Florida death-row exoneree Robert DuBoise (pictured) will receive $14 million from the city of Tampa as compensation for the 37 years he was incarcerated for a rape and murder he did not commit. On February 15, 2024, the Tampa City Council unanimously voted to approve the settlement. The settlement resolved a 2021 suit Mr. DuBoise filed against the City of Tampa, four Tampa police officers, and the forensic odontologist who testified against him. The suit alleged that the officers and odontologist conspired to present fabricated evidence against Mr. DuBoise and that the officers also conspired with jailhouse informant Claude Butler to falsely testify against Mr. DuBoise. 

Mr. DuBoise was exonerated in 2020 after DNA testing pointed to two other perpetrators. After the settlement was approved, Mr. DuBoise told CNN, “I spent 37 years imprisoned for a crime I was totally innocent. This is what happens when the police focus on the wrong person, make up evidence to fit their theory and don’t investigate to find the truth. Lives are ruined and communities are less safe.” Tampa Mayor Jane Castor said, “The credibility of our criminal justice system requires scrupulous accuracy and adherence to the highest investigation standards. Today’s Tampa Police Department is light years ahead of where we were four decades ago in technology and training. We hope this settlement helps Mr. DuBoise in his healing.”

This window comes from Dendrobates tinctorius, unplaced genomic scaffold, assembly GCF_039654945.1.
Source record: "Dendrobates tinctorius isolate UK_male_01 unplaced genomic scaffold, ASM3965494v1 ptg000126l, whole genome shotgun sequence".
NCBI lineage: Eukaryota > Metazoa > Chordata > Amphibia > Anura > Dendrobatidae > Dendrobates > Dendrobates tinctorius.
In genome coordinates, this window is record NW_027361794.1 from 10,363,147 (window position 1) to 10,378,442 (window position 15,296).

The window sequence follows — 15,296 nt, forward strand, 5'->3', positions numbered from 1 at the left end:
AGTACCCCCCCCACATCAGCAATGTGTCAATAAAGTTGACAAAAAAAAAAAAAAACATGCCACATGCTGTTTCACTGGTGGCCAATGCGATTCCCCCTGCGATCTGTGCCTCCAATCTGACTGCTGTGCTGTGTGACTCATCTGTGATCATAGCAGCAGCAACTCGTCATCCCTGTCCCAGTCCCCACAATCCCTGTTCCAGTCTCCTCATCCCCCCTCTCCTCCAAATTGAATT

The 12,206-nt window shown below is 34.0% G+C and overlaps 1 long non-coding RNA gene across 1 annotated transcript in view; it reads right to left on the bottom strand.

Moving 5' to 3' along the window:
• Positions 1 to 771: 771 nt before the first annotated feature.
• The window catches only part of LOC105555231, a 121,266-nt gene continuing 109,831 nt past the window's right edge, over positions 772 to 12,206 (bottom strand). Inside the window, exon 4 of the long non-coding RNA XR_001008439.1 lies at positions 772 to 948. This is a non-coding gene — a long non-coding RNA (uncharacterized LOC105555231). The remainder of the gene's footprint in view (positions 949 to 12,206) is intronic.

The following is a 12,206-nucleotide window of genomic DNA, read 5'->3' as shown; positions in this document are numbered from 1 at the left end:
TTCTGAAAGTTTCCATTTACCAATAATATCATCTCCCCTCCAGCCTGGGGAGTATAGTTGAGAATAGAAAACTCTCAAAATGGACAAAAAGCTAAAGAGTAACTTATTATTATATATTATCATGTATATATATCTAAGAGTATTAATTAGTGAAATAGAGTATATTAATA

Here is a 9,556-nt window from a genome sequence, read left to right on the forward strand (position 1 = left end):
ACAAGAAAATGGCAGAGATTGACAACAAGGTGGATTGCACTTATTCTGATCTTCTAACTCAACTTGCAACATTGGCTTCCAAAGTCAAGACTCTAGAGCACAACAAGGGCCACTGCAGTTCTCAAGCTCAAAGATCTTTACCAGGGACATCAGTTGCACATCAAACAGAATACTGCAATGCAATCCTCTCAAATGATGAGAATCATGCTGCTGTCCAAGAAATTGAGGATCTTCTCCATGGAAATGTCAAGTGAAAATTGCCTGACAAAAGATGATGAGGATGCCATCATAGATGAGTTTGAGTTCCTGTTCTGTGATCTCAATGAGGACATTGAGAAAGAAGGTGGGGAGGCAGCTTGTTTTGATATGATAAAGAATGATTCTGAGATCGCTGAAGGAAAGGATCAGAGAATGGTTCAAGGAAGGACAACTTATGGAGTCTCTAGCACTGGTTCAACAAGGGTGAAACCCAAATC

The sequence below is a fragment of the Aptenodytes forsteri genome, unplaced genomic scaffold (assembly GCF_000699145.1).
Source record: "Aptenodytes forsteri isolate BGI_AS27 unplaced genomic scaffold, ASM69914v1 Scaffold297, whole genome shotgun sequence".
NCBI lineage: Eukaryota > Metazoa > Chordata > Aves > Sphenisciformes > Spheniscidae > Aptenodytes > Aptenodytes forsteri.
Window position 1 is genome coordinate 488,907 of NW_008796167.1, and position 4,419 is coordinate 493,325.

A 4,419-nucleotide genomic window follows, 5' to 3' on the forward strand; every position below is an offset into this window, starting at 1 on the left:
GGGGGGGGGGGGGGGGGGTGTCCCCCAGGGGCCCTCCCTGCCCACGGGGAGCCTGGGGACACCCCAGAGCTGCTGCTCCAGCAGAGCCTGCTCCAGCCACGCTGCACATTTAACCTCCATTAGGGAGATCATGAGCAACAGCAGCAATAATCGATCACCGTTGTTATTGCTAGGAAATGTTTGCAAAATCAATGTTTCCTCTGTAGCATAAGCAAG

Other exonerees have also received significant settlements when official misconduct contributed to their wrongful convictions, creating a hidden category of costs in the death penalty system. In May 2021, a federal jury in North Carolina awarded intellectually disabled death-row exonerees Henry McCollum and Leon Brown $75 million dollars for the wrongful imprisonment stemming from their convictions and death sentences in the 1983 rape and murder of an 11-year-old girl. No physical evidence linked the brothers to the murder, but they were convicted on the basis of false confessions extracted by coercive police interrogations. In May 2020, the city of Cleveland agreed to pay $18 million dollars to settle a civil rights lawsuit by three former death-row prisoners who, as a result of police misconduct, spent more than a combined 80 years imprisoned for a murder they did not commit. In 2018, Gage County, Nebraska raised property taxes to cover a civil judgment in the case of the “Beatrice Six,” who were wrongfully convicted after being threatened with the death penalty. A jury awarded the exonerees $28.1 million, which exceeded the small county’s entire annual budget.